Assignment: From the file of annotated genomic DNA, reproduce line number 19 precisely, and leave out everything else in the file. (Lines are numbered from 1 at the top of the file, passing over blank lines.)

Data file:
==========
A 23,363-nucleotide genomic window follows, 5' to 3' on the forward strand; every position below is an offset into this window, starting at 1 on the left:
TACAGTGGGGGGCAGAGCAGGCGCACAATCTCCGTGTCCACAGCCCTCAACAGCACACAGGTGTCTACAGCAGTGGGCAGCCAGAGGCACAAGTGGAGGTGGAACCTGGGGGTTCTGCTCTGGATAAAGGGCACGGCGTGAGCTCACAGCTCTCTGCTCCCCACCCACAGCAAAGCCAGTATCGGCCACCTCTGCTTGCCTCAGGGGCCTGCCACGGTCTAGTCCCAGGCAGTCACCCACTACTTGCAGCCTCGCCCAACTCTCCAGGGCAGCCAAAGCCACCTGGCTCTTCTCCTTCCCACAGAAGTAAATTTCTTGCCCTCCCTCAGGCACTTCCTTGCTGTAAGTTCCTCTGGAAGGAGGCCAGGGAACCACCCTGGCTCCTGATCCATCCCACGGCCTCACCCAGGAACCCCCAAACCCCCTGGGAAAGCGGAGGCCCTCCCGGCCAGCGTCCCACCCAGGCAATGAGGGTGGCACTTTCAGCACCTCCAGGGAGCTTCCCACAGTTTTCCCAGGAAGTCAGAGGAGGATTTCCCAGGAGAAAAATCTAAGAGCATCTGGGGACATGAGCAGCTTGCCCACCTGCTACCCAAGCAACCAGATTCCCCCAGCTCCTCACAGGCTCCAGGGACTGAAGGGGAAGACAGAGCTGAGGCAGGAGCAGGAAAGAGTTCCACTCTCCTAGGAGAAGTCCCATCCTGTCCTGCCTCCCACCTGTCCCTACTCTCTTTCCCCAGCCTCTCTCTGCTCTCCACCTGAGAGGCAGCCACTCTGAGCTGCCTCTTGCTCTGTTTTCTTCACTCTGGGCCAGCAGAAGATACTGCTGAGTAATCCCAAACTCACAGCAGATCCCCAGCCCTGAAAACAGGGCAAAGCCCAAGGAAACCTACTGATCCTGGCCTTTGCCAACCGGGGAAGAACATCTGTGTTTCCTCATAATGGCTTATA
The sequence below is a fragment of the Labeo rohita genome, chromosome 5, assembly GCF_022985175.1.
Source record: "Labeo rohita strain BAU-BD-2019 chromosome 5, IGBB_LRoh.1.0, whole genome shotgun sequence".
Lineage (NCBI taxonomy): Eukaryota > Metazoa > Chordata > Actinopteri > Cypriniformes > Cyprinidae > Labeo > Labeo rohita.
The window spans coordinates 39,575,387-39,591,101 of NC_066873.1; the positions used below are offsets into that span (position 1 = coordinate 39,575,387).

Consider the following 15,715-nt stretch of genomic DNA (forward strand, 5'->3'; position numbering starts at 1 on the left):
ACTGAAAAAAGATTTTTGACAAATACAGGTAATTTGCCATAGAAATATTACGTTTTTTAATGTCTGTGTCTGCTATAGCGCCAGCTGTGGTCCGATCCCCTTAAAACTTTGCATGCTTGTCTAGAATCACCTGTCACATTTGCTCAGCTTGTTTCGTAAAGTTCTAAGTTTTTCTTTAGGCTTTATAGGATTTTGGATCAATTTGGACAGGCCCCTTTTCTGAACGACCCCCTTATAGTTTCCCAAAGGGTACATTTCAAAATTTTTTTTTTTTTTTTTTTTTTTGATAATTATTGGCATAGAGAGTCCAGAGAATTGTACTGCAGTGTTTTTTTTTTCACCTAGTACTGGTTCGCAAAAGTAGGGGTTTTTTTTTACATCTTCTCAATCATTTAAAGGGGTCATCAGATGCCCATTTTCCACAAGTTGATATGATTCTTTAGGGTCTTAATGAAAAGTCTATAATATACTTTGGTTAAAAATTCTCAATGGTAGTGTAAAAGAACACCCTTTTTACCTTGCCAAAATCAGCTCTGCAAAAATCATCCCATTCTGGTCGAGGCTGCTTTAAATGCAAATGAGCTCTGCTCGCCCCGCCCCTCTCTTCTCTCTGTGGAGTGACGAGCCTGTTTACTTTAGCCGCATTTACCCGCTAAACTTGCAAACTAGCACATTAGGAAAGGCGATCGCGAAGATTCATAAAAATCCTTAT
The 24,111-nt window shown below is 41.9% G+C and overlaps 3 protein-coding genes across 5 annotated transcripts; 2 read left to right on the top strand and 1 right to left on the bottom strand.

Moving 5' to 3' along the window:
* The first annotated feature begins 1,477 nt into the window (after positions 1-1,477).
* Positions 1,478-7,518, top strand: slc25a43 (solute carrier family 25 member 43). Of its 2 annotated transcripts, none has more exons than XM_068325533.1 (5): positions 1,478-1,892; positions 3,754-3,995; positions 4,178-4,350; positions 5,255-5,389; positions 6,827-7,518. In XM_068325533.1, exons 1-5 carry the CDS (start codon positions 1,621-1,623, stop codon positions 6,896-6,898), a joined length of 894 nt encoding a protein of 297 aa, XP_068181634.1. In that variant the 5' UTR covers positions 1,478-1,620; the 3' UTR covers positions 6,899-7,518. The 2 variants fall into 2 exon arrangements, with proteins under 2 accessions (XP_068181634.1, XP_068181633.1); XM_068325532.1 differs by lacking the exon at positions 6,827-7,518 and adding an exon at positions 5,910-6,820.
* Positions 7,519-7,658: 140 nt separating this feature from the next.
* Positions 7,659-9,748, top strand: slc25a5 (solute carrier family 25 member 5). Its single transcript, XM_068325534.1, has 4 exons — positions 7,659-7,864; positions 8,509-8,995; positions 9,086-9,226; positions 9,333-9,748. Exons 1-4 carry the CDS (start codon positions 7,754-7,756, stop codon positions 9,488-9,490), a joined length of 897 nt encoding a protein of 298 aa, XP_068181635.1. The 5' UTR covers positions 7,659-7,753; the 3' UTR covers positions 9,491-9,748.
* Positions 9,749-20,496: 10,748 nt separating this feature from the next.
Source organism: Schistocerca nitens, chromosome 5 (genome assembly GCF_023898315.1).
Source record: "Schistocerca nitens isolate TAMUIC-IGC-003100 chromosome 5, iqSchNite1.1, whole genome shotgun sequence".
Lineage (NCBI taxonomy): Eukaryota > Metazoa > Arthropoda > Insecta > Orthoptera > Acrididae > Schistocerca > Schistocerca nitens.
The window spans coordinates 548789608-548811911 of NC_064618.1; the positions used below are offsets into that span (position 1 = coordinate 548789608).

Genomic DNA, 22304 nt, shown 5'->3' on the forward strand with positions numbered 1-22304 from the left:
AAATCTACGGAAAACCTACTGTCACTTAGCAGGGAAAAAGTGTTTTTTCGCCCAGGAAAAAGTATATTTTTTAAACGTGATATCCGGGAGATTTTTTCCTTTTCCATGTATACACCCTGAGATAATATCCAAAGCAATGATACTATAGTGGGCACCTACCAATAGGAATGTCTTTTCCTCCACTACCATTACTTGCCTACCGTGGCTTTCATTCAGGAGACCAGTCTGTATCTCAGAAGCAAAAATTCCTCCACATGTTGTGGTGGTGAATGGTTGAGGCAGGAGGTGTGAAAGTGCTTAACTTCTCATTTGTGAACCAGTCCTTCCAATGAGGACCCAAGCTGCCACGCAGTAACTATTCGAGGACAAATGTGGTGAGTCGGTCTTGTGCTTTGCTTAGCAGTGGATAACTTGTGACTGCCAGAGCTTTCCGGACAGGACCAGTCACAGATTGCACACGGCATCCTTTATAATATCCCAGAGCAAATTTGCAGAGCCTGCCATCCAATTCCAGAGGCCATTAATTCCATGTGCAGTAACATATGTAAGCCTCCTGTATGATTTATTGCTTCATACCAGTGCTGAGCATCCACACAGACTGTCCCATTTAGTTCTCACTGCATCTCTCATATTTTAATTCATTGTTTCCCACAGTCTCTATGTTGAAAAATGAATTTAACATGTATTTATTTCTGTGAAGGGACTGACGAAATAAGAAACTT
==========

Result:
The window spans coordinates 548789608-548811911 of NC_064618.1; the positions used below are offsets into that span (position 1 = coordinate 548789608).